Tuesday, August 23, 2011

CSA Week 16

Thinking About Fall?

A few years ago, several CSA members asked Elmwood Stock Farm to consider offering a fall and winter CSA program. After discussion and evaluation of several factors including field rotation schedules for summer crops, expenses of production in winter months, and our own experiences in growing crops during fall and winter, we arrived at the decision to offer a Fall Season CSA. We do not expect all members to be interested in fall crops. But, for those folks who want to continue eating locally grown, healthy and nutritious vegetables, we are pleased to offer a seasonal eating option.

We grow items outside in our regular crop fields and in the ground inside the unheated high tunnel, and we have items in our cooler grown for storage into winter. With cold weather and much shorter day lengths, each vegetable will be slower to grow and cannot be harvested as often as we do in the summer. We offer one size share for the fall season that contains at least seven up to a dozen different types of vegetables – enough for two weeks of eating including some items to store for later in the winter. Items could be lettuce, cooking greens, crops like broccoli or cabbage, potatoes, winter squash, and other items such as root crops, herbs, or specialty greens. If we have a late freeze this fall, some warm weather summer vegetables will also be in the early shares.

During the Fall Season, we offer distribution in Lexington on Thursday afternoon or Saturday morning and at the farm on Friday afternoon, every two weeks, a total of five pickups over 10 weeks. The first pickup this fall is October 20-22. Visit the CSA page of our website to review a signup form – though it indicates the price good through August 1 ($275), shares are still available now in late August at that price – just print out and send in to the farm. Meat shares and Egg shares can also be added.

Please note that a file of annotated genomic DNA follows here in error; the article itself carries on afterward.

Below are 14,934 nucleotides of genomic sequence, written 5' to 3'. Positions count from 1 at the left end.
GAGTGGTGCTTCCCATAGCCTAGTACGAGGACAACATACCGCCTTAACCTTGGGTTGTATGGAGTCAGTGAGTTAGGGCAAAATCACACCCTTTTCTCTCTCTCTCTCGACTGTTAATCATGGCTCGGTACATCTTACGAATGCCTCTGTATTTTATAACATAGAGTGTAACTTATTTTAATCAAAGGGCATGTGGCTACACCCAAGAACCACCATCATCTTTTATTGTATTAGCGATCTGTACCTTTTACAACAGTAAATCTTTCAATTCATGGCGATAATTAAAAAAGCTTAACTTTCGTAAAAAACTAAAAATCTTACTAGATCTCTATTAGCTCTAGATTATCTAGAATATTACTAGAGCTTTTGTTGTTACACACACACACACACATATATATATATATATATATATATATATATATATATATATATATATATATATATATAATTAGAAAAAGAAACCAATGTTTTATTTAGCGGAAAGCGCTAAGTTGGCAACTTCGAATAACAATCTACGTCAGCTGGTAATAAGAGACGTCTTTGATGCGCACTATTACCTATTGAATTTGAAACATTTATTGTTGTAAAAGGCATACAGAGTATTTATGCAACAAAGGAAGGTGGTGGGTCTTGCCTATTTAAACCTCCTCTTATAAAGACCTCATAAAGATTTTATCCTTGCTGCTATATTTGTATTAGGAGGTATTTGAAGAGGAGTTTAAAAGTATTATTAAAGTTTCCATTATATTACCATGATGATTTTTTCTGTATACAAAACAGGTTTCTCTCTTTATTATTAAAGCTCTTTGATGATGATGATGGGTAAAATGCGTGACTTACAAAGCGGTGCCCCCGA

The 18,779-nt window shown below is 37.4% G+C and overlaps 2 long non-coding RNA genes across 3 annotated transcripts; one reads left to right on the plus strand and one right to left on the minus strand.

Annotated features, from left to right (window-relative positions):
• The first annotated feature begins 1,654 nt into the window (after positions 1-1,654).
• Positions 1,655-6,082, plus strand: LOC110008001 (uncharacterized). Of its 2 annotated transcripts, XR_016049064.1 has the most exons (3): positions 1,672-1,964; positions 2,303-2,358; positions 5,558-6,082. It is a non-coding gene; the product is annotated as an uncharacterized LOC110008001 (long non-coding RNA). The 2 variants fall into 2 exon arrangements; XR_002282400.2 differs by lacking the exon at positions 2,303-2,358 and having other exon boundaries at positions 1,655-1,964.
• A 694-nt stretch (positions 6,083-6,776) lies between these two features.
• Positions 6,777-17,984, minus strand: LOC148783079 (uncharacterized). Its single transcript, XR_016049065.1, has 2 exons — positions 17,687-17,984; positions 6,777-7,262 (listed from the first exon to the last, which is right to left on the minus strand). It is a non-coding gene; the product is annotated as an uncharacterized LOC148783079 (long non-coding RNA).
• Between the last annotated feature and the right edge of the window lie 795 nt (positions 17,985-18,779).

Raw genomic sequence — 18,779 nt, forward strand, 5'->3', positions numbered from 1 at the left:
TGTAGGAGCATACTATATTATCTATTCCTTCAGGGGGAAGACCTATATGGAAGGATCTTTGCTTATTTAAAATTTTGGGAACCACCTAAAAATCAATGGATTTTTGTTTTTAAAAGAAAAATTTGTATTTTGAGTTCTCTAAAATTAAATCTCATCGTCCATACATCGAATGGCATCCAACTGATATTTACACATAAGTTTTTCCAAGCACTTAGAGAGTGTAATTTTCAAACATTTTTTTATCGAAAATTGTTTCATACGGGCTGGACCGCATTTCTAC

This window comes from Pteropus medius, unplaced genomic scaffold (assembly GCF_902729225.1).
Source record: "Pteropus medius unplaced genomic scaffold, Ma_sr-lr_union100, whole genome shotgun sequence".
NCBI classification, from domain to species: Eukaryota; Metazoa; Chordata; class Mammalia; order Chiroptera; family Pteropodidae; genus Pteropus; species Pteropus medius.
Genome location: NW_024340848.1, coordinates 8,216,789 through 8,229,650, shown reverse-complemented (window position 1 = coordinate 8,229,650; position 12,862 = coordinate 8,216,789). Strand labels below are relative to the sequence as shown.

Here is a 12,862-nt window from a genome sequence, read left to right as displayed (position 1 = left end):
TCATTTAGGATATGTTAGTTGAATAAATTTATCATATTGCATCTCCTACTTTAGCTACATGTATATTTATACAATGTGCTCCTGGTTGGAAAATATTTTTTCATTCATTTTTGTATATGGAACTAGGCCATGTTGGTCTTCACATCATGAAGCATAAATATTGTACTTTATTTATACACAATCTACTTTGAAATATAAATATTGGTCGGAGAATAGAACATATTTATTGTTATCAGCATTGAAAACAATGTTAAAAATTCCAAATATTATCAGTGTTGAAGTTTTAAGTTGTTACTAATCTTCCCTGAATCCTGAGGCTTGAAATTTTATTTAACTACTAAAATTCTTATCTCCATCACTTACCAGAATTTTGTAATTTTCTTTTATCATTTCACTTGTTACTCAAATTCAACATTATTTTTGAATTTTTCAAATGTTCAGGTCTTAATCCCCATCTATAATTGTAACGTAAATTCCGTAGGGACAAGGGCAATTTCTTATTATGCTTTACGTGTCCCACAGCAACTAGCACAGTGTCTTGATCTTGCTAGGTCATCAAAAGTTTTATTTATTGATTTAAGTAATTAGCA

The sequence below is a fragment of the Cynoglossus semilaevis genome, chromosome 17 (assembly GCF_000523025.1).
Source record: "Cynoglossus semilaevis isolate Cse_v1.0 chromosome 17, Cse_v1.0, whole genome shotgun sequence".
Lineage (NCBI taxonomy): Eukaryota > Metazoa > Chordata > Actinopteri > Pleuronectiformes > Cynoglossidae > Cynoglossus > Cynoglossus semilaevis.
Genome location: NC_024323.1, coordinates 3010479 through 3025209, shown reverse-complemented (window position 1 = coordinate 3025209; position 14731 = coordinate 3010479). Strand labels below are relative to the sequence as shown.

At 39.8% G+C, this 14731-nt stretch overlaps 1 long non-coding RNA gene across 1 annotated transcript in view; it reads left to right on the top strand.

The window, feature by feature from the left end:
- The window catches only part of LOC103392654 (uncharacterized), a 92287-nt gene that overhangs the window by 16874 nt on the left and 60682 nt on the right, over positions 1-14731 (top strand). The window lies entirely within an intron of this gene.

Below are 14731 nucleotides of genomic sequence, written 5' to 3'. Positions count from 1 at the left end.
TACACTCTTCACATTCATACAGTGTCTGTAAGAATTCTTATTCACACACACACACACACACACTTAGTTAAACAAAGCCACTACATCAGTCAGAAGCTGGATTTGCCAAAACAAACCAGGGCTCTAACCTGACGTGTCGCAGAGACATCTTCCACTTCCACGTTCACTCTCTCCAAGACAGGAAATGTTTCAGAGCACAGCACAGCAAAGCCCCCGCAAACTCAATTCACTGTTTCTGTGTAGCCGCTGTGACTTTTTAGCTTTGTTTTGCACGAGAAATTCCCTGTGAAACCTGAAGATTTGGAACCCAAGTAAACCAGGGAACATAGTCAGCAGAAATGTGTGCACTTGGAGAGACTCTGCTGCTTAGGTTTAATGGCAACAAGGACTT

Which brings us to another fall food event, the Thanksgiving meal. One of the Fall CSA distributions is the weekend prior to Thanksgiving so you will be well stocked for your holiday cooking. The last outdoor farmers market is the Saturday before the holiday with seasonal veggies, eggs for your baking or puddings, and organic meats. It is also known as Turkey Pickup Day. We raise Heritage Breed Certified Organic Turkeys outdoors, and make them available for the holiday season. We’ll write more next week with details on breeds, sizes, pricing and how to pre-order.

In the meantime, pop any extra veggies in your freezer for later this fall or winter. You’ll be pleasantly surprised at the fresh flavor on a dreary December day, and proud of yourself for the extra effort now.

In Your Share
Items in your share may vary depending on your share size and harvest day. Each item listed below may not be in every share.

Fresh Berries – organic

Savoy Cabbage – organic

Sweet Corn-organic


Garlic – organic


Bell Pepper-organic

Stripetti Squash

Tomatoes – organic


Watermelon Radish – organic

Recipes to Enjoy

Our recipes this week are created by culinary experts who live and cook right here in the Bluegrass area. You can enjoy a little local flavor by reading more online, as most have a website with much to offer!

Tiny Tomato and Orzo Salad
Local celebrity chef, Brigitte Nguyen, appears regularly on television with Wellness Cooking to inspire and teach healthier eating. Her blog, Counting the Beans and Cooking the Books, includes lots of recipes, a simple tomato salad. Visit brigittenguyen dot com.

1 cup uncooked orzo pasta
1 tbsp olive oil, plus additional if desired
Sea salt and freshly ground black pepper, to taste
1 cup red grape tomatoes
1 cup yellow pear tomatoes
½ cup or 5 oz fresh mozzarella, diced (or purchase the small pearls)
¼ cup chopped or chiffonade basil

Bring a pot of salted water to a boil and cook orzo to your desired doneness, 8-10 minutes for al dente. Drain in a colander and immediately transfer to a large bowl. Toss with olive oil while still warm and season with salt and pepper.
Any time you’re dressing a pasta salad, do so while the pasta is still warm, which will allow it to soak up the most flavor. Allow to cool.

Meanwhile, cut grape and pear tomatoes in half or quarters, depending on size. Toss tomatoes, mozzarella, and basil with the cooled orzo, adding extra olive oil if desired. Season heavily with salt and pepper and serve.

Spicy Thai Vegetable Slaw
This is a farm favorite recipe created by Vanessa Oliver. To get more of Vanessa’s culinary talents, you either have to signup for a cooking class at The Wholesome Chef dot come, or stop by Elmwood’s booth at the Saturday morning farmers market in downtown Lexington and visit with her.

1 head Savoy cabbage
4 medium radishes